These are the main categories of coffee grinders you’ll find on the market in 2023.
The categories of conical vs flat burr, and manual vs electric burr grinders overlap, which is why there are 4 (or 5) categories 🙂
Conical Burr Grinders
A burr grinder consists of two spinning burrs that grind the coffee between them. The beans are then crushed between the moving grinder wheel and a stationary surface.
A conical burr grinder is made up of two cone-shaped cutting discs with ridged edges that crush coffee beans by spinning against each other.
It is a mechanical system that works in 3 stages:
- One burr remains stationary while the other is rotated for grinding the beans.
- As the burr spins, the edges pull the beans into the grinding area,
- where the grounds are crushed into smaller pieces and fall down into the container that holds the grinds.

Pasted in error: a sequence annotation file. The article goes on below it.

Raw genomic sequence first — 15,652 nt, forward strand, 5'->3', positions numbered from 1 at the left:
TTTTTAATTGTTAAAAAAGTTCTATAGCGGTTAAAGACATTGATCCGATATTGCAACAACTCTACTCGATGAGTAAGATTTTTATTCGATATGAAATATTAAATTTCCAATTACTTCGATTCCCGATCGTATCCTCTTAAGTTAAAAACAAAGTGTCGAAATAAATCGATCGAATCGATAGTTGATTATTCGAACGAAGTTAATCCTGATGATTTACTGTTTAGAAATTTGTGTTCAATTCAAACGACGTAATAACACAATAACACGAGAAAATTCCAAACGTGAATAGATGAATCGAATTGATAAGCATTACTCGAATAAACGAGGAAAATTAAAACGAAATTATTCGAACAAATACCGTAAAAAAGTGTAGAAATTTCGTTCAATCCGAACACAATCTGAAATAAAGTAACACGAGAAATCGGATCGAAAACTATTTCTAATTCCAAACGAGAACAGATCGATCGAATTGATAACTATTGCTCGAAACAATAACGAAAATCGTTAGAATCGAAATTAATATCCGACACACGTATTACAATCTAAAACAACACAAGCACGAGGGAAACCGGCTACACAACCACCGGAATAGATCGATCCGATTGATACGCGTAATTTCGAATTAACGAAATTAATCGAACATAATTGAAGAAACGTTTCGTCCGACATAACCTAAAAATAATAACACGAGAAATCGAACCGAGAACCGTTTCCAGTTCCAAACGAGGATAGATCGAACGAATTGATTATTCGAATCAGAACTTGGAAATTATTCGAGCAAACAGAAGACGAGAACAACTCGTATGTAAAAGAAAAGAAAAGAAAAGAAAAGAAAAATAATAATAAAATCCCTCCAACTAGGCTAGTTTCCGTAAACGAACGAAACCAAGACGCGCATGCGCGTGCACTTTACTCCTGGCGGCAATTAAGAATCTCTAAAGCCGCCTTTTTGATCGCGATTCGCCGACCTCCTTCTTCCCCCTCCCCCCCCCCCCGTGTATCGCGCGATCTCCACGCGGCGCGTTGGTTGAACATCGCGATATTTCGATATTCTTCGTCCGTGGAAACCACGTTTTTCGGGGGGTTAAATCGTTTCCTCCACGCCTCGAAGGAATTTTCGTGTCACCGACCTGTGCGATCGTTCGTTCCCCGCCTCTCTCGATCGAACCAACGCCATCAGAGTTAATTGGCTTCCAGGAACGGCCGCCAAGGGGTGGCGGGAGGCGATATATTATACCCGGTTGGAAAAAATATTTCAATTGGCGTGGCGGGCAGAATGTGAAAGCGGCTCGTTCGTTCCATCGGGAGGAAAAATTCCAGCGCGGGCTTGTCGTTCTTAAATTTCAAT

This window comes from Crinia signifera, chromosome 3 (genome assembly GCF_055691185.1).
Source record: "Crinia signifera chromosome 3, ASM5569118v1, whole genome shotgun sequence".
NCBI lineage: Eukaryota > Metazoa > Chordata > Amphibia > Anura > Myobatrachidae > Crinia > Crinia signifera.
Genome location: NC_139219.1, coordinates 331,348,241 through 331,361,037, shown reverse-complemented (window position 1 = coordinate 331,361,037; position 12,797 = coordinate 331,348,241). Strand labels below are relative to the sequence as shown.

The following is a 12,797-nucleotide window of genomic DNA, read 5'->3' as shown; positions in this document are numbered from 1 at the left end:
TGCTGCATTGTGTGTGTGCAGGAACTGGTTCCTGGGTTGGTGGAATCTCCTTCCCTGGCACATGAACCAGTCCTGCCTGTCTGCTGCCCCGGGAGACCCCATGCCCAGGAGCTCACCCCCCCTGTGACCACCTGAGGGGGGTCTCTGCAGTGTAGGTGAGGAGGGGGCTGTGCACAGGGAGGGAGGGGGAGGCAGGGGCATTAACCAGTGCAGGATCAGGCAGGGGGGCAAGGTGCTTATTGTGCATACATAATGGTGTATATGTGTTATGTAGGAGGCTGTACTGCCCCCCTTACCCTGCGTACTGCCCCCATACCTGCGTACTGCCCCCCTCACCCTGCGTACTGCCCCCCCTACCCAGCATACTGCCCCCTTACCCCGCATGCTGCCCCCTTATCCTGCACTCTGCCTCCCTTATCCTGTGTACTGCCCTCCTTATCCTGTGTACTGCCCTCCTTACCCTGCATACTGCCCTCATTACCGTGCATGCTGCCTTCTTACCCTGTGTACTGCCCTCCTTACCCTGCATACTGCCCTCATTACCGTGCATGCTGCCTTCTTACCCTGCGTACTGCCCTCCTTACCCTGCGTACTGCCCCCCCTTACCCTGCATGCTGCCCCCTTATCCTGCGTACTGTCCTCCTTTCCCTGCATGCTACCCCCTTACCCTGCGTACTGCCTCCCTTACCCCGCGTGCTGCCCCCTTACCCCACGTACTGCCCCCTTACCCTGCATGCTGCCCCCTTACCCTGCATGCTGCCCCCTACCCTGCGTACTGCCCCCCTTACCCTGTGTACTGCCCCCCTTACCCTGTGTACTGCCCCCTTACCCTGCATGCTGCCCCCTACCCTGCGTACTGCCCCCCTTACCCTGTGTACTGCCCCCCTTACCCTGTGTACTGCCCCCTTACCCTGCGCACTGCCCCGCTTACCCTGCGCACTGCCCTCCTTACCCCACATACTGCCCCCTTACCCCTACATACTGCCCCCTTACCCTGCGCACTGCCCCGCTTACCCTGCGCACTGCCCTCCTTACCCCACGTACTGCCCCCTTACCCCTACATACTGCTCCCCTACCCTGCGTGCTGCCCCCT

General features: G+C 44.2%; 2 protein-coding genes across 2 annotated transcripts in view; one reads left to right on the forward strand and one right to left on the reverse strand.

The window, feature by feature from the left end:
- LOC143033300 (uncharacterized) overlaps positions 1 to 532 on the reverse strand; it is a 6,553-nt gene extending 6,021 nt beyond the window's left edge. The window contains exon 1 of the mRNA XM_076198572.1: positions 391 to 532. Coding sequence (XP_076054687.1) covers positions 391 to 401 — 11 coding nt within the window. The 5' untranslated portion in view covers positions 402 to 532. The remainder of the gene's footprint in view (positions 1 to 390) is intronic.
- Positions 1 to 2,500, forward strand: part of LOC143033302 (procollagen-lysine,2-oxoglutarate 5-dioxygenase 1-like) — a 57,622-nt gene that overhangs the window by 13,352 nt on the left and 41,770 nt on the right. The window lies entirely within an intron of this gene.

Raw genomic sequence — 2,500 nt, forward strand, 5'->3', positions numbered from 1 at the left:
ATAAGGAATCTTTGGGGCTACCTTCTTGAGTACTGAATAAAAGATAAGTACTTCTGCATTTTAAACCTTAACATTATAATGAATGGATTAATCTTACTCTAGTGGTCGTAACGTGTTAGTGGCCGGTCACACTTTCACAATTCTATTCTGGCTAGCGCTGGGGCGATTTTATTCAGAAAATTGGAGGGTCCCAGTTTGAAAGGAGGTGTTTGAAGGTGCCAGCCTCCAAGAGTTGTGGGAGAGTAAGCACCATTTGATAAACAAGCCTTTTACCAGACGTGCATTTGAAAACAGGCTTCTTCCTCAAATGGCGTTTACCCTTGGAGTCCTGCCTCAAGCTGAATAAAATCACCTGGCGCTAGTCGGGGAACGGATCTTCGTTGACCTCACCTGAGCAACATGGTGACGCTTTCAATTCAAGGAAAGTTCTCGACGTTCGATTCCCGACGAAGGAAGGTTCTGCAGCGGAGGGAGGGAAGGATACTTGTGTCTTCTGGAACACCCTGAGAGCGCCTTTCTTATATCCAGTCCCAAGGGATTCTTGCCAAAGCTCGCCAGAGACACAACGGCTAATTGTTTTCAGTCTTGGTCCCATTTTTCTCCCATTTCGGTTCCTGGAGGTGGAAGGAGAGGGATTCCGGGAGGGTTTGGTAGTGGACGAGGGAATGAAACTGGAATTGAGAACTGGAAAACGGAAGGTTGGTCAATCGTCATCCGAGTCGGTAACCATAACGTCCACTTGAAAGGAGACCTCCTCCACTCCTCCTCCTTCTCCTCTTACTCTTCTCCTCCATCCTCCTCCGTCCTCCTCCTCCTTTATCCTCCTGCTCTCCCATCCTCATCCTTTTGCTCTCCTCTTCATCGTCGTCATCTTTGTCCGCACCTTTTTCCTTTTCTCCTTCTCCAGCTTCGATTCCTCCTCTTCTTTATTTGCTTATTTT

You can control the distance between the two discs to adjust the grind size you want.
Conical burr grinders are the most popular among coffee fans because of their:
- High level of grind control
- Consistent grind size
- Large grind surface
- Low heat
- Low noise
- Low energy cost
- Affordability (compared to flat burr grinders)
You can get manual, or electric burr grinders. The results are similar, but the grinders and process are very different.
- Manual – Hand grinders are an affordable investment that can be the gateway to enjoying coffee grinding. That’s because you have complete control of the grind setting. They’re also convenient because of their size and portability.